Tuesday, 2 September 2014

Mouse memories 'flipped' from fearful to cheerful

27 August 2014 Last updated at 20:09

By Jonathan WebbScience reporter, BBC News

By artificially activating circuits in the brain, scientists have turned negative memories into positive ones.

They gave mice bad memories of a place, then made them good - or vice versa - without ever returning to that place.

Neurons storing the "place" memory were re-activated in a different emotional context, modifying the association.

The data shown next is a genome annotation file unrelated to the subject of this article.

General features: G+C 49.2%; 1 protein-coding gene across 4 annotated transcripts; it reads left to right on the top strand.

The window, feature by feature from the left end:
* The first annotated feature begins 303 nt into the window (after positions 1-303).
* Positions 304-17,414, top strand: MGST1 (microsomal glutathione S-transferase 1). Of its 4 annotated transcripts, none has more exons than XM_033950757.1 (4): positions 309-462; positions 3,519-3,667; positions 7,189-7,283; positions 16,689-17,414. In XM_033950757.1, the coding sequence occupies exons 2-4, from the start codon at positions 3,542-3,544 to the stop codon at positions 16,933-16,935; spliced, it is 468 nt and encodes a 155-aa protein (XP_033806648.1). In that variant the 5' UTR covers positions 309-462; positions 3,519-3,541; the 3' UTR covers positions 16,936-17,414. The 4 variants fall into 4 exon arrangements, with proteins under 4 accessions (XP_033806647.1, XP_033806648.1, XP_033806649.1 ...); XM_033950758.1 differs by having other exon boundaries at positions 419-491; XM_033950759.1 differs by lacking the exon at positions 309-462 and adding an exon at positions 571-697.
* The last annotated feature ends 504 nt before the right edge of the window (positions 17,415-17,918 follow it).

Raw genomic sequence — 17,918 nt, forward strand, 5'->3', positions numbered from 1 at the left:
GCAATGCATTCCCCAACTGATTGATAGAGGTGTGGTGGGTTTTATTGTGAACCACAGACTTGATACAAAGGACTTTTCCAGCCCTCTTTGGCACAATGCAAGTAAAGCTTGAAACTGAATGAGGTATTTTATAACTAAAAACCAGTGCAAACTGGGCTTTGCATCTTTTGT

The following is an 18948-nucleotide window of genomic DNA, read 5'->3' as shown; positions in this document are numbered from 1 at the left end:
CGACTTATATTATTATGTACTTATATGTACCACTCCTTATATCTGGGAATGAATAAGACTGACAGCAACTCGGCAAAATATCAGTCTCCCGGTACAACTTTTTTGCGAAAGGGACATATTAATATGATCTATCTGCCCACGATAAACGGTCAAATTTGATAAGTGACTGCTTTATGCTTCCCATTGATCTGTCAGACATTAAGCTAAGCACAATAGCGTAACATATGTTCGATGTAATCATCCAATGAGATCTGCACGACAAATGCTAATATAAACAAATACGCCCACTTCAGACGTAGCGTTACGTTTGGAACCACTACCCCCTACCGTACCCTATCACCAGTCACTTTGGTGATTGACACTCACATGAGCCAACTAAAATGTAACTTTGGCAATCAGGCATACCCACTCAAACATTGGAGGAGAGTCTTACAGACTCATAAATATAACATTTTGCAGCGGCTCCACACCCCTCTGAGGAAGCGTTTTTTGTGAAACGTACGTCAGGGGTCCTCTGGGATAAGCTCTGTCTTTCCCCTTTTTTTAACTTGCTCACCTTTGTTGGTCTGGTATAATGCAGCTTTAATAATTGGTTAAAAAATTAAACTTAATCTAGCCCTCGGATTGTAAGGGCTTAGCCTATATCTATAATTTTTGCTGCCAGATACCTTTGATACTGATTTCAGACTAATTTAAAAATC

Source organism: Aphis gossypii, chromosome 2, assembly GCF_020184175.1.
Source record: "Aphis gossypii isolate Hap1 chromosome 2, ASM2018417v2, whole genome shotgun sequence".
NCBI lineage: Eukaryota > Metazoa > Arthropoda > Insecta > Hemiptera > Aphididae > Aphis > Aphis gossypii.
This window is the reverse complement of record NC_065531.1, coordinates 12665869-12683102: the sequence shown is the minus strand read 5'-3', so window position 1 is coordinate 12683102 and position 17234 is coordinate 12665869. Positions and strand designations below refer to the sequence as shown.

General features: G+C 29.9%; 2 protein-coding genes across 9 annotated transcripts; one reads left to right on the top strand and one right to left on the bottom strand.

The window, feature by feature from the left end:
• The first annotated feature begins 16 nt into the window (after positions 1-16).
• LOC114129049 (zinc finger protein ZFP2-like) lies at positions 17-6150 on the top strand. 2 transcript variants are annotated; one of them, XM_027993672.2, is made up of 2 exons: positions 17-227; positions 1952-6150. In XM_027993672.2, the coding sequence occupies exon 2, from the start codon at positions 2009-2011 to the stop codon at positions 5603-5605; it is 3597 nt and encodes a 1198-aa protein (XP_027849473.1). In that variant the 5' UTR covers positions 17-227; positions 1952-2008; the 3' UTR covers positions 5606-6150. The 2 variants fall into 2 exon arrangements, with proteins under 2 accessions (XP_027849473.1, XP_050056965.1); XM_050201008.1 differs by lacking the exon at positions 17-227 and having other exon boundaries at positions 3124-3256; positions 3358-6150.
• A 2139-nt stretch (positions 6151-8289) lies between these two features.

Applying this technique to traumatic human memories appears unlikely, but the work sheds new light on precisely how emotional memories form and change.

Incremental progress
"Emotion is intimately associated with memories of past events and episodes, and yet the 'valence' - the emotional value of the memories - is malleable," said the study's senior author Prof Susumu Tonegawa, from the Riken-MIT Center for Neural Circuit Genetics in Massachusetts, US.

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